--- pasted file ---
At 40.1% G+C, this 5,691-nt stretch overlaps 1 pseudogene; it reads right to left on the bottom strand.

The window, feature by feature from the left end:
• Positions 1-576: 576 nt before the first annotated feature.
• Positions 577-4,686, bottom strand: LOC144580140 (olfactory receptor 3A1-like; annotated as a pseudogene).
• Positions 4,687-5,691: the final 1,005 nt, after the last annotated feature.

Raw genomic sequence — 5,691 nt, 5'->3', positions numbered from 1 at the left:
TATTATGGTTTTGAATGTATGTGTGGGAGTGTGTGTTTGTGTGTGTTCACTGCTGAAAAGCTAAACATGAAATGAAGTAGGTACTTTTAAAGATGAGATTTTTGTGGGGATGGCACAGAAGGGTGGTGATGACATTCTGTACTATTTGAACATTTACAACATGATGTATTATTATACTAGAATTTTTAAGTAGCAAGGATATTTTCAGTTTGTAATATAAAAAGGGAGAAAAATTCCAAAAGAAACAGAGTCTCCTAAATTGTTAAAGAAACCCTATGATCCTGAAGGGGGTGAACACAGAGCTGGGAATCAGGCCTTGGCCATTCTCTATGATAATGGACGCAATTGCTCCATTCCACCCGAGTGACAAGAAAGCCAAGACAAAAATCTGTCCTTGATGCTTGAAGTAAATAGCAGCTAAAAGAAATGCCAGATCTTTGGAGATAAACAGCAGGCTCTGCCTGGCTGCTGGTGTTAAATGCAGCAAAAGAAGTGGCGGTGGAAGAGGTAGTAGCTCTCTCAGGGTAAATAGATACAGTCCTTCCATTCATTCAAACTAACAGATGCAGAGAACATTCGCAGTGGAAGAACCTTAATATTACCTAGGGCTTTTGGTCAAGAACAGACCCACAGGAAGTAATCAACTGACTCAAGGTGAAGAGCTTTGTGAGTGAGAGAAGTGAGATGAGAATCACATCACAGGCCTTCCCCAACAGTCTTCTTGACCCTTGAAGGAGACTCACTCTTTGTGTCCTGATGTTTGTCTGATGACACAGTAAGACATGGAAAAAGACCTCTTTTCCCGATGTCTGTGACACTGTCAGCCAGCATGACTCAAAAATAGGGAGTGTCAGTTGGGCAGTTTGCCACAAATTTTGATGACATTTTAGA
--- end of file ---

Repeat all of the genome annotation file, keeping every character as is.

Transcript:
At 40.1% G+C, this 5,691-nt stretch overlaps 1 pseudogene; it reads right to left on the bottom strand.

The window, feature by feature from the left end:
• Positions 1-576: 576 nt before the first annotated feature.
• Positions 577-4,686, bottom strand: LOC144580140 (olfactory receptor 3A1-like; annotated as a pseudogene).
• Positions 4,687-5,691: the final 1,005 nt, after the last annotated feature.

Raw genomic sequence — 5,691 nt, 5'->3', positions numbered from 1 at the left:
TATTATGGTTTTGAATGTATGTGTGGGAGTGTGTGTTTGTGTGTGTTCACTGCTGAAAAGCTAAACATGAAATGAAGTAGGTACTTTTAAAGATGAGATTTTTGTGGGGATGGCACAGAAGGGTGGTGATGACATTCTGTACTATTTGAACATTTACAACATGATGTATTATTATACTAGAATTTTTAAGTAGCAAGGATATTTTCAGTTTGTAATATAAAAAGGGAGAAAAATTCCAAAAGAAACAGAGTCTCCTAAATTGTTAAAGAAACCCTATGATCCTGAAGGGGGTGAACACAGAGCTGGGAATCAGGCCTTGGCCATTCTCTATGATAATGGACGCAATTGCTCCATTCCACCCGAGTGACAAGAAAGCCAAGACAAAAATCTGTCCTTGATGCTTGAAGTAAATAGCAGCTAAAAGAAATGCCAGATCTTTGGAGATAAACAGCAGGCTCTGCCTGGCTGCTGGTGTTAAATGCAGCAAAAGAAGTGGCGGTGGAAGAGGTAGTAGCTCTCTCAGGGTAAATAGATACAGTCCTTCCATTCATTCAAACTAACAGATGCAGAGAACATTCGCAGTGGAAGAACCTTAATATTACCTAGGGCTTTTGGTCAAGAACAGACCCACAGGAAGTAATCAACTGACTCAAGGTGAAGAGCTTTGTGAGTGAGAGAAGTGAGATGAGAATCACATCACAGGCCTTCCCCAACAGTCTTCTTGACCCTTGAAGGAGACTCACTCTTTGTGTCCTGATGTTTGTCTGATGACACAGTAAGACATGGAAAAAGACCTCTTTTCCCGATGTCTGTGACACTGTCAGCCAGCATGACTCAAAAATAGGGAGTGTCAGTTGGGCAGTTTGCCACAAATTTTGATGACATTTTAGA